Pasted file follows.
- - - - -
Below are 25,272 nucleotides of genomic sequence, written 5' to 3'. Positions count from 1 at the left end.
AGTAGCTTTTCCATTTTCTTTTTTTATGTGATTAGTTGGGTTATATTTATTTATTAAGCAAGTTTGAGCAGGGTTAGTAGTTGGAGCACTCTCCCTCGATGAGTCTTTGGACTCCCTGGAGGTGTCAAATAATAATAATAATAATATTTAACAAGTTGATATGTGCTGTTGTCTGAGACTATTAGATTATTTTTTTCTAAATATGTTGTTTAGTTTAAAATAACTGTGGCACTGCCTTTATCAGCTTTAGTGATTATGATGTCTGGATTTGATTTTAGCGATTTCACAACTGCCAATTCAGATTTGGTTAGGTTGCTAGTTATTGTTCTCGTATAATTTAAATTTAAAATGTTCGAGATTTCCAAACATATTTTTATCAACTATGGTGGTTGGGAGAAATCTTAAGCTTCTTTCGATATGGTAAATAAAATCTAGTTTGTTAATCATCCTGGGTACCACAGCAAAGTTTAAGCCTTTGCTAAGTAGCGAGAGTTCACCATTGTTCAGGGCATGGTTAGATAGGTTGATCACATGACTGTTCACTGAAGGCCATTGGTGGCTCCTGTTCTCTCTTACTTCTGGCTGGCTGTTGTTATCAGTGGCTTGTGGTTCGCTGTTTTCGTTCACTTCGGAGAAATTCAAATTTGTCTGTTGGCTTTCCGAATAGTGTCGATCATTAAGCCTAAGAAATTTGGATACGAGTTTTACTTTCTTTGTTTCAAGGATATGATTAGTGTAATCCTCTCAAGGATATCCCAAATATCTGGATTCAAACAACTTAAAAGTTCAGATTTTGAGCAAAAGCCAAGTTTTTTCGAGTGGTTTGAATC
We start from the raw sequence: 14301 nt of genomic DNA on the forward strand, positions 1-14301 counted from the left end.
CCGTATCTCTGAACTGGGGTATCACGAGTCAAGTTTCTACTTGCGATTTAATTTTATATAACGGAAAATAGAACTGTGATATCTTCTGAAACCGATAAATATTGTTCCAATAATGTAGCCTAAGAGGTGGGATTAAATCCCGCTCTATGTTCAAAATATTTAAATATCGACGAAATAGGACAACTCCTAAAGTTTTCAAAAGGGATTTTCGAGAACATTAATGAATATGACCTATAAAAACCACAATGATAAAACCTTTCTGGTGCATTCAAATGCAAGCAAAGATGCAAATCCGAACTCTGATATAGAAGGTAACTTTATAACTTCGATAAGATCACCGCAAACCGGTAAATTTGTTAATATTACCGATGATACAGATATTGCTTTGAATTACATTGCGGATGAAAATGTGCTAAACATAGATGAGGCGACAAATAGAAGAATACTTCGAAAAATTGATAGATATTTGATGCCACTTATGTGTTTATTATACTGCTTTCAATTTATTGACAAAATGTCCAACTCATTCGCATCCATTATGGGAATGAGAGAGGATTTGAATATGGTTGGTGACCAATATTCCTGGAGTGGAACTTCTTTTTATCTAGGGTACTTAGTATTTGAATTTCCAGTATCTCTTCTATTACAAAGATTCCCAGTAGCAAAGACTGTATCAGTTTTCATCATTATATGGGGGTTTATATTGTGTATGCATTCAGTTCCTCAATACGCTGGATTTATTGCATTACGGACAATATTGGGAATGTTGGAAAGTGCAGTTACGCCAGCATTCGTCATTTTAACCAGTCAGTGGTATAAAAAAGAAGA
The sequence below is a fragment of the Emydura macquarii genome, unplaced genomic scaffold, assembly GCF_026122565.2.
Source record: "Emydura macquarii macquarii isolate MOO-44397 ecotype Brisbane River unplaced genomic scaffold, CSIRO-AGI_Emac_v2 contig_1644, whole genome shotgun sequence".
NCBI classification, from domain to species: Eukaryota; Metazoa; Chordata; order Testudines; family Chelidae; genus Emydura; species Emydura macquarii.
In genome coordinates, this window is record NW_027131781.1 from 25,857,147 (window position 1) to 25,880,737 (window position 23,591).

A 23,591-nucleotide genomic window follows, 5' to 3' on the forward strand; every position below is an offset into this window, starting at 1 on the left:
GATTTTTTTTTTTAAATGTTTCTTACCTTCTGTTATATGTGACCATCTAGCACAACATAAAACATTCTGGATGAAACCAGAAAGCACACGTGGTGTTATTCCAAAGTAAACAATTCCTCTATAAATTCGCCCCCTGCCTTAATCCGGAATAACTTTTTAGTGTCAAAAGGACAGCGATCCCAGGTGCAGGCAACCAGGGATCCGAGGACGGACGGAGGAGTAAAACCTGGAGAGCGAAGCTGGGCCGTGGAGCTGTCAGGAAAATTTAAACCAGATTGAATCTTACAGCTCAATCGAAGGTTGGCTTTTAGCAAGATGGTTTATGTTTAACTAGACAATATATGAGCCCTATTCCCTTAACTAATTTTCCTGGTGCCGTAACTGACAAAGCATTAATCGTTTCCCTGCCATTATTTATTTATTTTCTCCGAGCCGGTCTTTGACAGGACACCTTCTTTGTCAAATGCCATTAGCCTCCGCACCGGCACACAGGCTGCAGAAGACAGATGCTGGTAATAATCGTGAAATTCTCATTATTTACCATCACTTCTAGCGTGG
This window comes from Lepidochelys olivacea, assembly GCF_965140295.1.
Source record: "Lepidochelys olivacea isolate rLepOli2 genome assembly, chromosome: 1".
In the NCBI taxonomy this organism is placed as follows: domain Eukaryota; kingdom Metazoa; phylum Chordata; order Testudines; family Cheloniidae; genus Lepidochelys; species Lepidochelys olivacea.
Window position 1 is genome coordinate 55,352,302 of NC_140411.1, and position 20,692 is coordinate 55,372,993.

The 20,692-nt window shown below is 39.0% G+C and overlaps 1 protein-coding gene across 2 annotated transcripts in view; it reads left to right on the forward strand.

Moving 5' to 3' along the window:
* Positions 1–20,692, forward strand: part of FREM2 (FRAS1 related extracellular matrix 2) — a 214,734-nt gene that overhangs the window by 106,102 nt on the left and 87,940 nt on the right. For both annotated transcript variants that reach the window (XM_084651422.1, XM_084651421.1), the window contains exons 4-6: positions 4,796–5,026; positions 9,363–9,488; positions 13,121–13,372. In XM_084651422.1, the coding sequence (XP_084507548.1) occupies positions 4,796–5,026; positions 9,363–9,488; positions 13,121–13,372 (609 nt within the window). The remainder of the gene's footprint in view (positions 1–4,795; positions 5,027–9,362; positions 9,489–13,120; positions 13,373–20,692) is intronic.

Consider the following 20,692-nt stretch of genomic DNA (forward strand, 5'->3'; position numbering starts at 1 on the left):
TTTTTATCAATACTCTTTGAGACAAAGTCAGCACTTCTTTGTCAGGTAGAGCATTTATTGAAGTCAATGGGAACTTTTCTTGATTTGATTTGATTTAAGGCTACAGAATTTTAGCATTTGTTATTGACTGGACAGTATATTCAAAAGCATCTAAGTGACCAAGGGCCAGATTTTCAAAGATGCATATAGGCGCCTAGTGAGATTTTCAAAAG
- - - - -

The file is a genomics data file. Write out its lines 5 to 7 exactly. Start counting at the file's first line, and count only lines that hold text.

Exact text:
The sequence below is a fragment of the Emydura macquarii genome, unplaced genomic scaffold, assembly GCF_026122565.2.
Source record: "Emydura macquarii macquarii isolate MOO-44397 ecotype Brisbane River unplaced genomic scaffold, CSIRO-AGI_Emac_v2 contig_1644, whole genome shotgun sequence".
NCBI classification, from domain to species: Eukaryota; Metazoa; Chordata; order Testudines; family Chelidae; genus Emydura; species Emydura macquarii.